It happens: a parent kidnapping his or her own child and fleeing for
parts unknown, often overseas.
It’s our job to help find these abducted kids. Our field offices
across the country serve as the primary points of contact for those seeking
our help. To request our assistance or learn more about our services,
please contact the Crimes Against Children Coordinator at your local
How is a missing child defined? By law (specifically the 1982 Missing
Children’s Act), it’s any person younger than 18 whose whereabouts
are unknown to his or her legal custodian. Under the act, the circumstances
surrounding the disappearance must indicate that the child was removed
from the control of his or her legal custodian without the custodian's
consent, or the circumstances of the case must strongly indicate that
the child is likely to have been abused or sexually exploited.
Options under the law. Two federal criminal investigative options and
one non-criminal or civil method may be pursued when a child is abducted
by a parent and taken over state lines or outside the U.S.
The International Parental Kidnapping Crime Act
(IPKCA) of 1993: A
criminal arrest warrant can be issued for a parent who takes a juvenile
under 16 outside of the U.S. without the other custodial parent's permission.
Unlawful Flight to Avoid Prosecution (UFAP)—Parental
Kidnapping: When criminal charges are filed by a state that requests
our help, a
criminal arrest warrant can be issued for an abducting parent who
flees across state lines or internationally. See below for more details.
The Hague Convention on the Civil Aspects of International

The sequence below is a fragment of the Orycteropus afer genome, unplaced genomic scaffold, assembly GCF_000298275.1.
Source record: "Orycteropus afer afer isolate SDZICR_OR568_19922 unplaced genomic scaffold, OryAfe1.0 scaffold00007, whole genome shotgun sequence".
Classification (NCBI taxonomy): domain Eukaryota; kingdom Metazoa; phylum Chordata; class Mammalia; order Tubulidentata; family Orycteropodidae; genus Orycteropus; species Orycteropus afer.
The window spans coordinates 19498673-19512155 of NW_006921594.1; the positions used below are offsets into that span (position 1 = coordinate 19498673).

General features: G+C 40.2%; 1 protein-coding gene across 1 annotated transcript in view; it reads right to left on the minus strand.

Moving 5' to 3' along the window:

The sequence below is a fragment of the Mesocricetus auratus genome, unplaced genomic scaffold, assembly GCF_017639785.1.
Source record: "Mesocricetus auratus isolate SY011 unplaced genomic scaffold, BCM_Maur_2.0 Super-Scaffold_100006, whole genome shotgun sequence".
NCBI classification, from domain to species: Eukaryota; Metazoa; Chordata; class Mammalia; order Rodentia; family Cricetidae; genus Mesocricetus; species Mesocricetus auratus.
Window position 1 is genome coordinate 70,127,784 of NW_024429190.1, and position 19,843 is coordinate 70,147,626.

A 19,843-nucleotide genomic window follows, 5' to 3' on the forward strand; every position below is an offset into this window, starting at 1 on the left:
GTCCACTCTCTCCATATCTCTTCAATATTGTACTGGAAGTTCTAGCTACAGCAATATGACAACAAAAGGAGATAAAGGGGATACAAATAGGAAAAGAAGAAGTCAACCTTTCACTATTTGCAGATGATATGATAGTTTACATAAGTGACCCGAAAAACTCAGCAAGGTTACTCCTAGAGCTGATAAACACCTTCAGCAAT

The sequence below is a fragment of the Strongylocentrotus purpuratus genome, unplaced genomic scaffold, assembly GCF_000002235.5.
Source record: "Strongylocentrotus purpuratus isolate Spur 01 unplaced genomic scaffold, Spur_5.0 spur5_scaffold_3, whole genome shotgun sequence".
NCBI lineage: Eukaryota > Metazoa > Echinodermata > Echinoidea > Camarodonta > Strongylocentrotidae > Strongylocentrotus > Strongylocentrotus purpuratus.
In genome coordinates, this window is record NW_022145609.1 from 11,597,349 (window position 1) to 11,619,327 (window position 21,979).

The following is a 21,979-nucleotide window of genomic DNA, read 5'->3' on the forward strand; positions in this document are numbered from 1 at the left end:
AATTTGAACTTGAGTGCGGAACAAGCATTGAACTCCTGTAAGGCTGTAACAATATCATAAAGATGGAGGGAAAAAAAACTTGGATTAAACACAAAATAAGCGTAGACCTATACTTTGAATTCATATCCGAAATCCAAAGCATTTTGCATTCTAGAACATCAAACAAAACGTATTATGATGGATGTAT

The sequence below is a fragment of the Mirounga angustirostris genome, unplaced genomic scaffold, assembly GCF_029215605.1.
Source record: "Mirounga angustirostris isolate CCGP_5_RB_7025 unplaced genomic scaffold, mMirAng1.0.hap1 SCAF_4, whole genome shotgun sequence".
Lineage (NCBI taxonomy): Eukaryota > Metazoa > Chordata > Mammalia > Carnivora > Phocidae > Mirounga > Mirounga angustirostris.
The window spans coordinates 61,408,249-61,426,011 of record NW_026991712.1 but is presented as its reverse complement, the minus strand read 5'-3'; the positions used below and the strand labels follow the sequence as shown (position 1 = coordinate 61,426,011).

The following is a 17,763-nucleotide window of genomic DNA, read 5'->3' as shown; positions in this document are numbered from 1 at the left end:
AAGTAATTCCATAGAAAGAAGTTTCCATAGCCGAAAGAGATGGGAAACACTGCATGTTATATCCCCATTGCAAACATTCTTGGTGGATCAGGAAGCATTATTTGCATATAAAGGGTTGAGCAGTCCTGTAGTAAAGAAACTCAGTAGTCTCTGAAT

In nations that have signed the Hague Convention, there is a civil process
that facilitates the return of abducted children under 16 to their home
countries. See below for more details.
The criminal processes enable the arrest of the abducting parent but
do not specifically order the return of the child, although the child
is usually returned when the parent is apprehended. The civil process,
on the other hand, facilitates the return of the child but in no way
seeks the arrest or return of the abductor. As a result, a criminal process
would not be pursued if circumstances indicate it will jeopardize an
active Hague Convention civil process.
Based on these considerations, we pursue criminal action in international
parental kidnappings on a case-by-case basis. We take into account all
the factors and guidance among the impacted state and federal law enforcement
agencies, state and/or federal prosecutors, the Department of State,
the Department of Justice, and the left-behind parent.
It’s important to understand: The FBI has
no investigative jurisdiction outside the U.S., except on the high
seas and other locations specifically
granted by Congress. We work through our existing partnerships with
international authorities through the U.S. Department of State, our Legal
Attaché program, and Interpol.
The U.S. Department of State receives approximately 1,200 new Hague and non-Hague cases annually. If you are a left-behind parent, please see the Department of Justice’s International Parental Kidnapping webpage for more information.